This is all helpful, though, thanks. :) I think the two year old has been speaking a bit too well for her age, but I'll revise that.
     
  6. BobLobLaw
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    BobLobLaw Member

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    I like to think that children are really optimistic, and should be shown through their dialogue. And obviously, they're really youthful.

    And a big don't: Don't dumb them down. Just because they're young doesn't mean they're stupid.
     
  7. Mallory
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    Mallory Mallegory. Contributor

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    Most of the 4-6-year-olds I've babysat/worked with/etc either don't talk much, or they talk a whole lot and ramble lol. It's usually not in-between like with adults.
     
  8. Trilby
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    Trilby Contributing Member Contributor

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    I would suggest reading some of Enid Blyton's books but I think that today they may sound a bit 'old hat' gosh, golly, gee, type of thing and I don't know who her modern day counterpart would be - Jackie Wilson, possibly.
    Look round the children's section in the library or book store and see how published authors do it.
     
  9. Mallory
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    Mallory Mallegory. Contributor

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    Barbara Parks wrote a really popular series with a 5-year-old protag, Junie B. Jones. (I think the intended audience is for 2nd-4th grade reading levels though)
     
  10. AmyHolt
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    AmyHolt Contributing Member

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    More than likely a two-year-old that hasn't had much positive parental interaction and has had frequent violent experienced would be quiet and slightly withdrawn. She would probably talk in single words or two and three word phrases.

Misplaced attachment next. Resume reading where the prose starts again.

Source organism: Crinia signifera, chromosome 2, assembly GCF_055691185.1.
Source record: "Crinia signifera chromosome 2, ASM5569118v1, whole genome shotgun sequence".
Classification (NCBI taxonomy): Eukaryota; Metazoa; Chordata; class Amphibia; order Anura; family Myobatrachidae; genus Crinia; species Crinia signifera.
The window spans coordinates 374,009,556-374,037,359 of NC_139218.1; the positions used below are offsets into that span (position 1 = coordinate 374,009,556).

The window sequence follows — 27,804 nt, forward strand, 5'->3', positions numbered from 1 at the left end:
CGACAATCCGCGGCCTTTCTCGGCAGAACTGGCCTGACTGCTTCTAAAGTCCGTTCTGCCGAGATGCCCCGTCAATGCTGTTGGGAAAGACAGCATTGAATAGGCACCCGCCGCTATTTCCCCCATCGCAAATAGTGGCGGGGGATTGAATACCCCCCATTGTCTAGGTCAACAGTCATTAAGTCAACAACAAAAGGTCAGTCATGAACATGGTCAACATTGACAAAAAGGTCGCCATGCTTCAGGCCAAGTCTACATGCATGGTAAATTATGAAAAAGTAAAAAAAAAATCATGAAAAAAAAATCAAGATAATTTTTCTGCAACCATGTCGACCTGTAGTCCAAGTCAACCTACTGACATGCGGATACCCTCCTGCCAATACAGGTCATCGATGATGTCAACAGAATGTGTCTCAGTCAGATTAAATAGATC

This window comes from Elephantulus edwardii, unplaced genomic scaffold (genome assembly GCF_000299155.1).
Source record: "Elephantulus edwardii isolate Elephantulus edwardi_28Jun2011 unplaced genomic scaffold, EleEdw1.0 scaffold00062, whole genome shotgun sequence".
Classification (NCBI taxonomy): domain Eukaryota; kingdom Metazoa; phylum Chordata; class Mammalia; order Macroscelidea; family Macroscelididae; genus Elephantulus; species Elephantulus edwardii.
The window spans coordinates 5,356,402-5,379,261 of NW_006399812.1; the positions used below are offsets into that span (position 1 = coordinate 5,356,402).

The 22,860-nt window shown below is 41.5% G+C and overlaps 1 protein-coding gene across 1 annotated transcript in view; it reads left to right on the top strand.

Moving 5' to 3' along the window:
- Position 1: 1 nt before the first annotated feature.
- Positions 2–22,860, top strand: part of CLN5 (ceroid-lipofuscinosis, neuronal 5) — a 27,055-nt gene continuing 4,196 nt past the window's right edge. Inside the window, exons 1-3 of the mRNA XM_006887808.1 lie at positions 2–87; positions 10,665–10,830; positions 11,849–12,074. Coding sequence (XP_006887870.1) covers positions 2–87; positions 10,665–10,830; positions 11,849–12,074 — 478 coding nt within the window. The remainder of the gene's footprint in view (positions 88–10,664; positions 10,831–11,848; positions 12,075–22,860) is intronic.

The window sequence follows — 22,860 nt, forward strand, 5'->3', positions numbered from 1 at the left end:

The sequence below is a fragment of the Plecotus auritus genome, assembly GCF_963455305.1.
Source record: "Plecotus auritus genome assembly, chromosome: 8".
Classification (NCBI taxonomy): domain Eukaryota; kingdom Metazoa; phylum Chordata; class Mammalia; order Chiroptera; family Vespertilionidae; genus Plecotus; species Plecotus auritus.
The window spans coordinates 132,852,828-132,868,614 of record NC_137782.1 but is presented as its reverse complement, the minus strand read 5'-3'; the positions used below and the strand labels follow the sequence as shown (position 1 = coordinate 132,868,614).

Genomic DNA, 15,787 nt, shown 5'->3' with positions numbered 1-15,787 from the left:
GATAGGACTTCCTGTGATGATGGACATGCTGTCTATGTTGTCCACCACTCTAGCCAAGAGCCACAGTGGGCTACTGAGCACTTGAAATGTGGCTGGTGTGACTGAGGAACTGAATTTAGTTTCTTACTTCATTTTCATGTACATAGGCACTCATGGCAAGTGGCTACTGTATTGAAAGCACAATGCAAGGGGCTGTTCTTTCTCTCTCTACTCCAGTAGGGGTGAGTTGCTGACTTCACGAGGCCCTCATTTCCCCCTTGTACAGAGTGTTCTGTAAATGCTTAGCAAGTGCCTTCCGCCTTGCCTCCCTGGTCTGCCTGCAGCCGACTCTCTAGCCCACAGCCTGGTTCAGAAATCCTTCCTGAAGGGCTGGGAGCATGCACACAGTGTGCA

Four year old boys in this situation would possibly take on the strong silent personality, meaning he would talk to people he felt comfortable with but say very little to others. Four year olds also tend to misunderstand some adult conversation or words.
     
  11. AmyHolt
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    AmyHolt Contributing Member

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    A six year old girl in this situation could very likely be very adult like in her approach to conversation and possible come off as precocious.
     
  12. thewordsmith
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    thewordsmith Contributing Member Contributor

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    Watch and learn, grasshopper. Don't read other writers' concepts of what children in these various age groups might behave like. That'll just make your own characters copy cats and a poor second. Watch children and how they behave and interact and talk both to other children and to adults. And really pay attention. That's the only way to learn.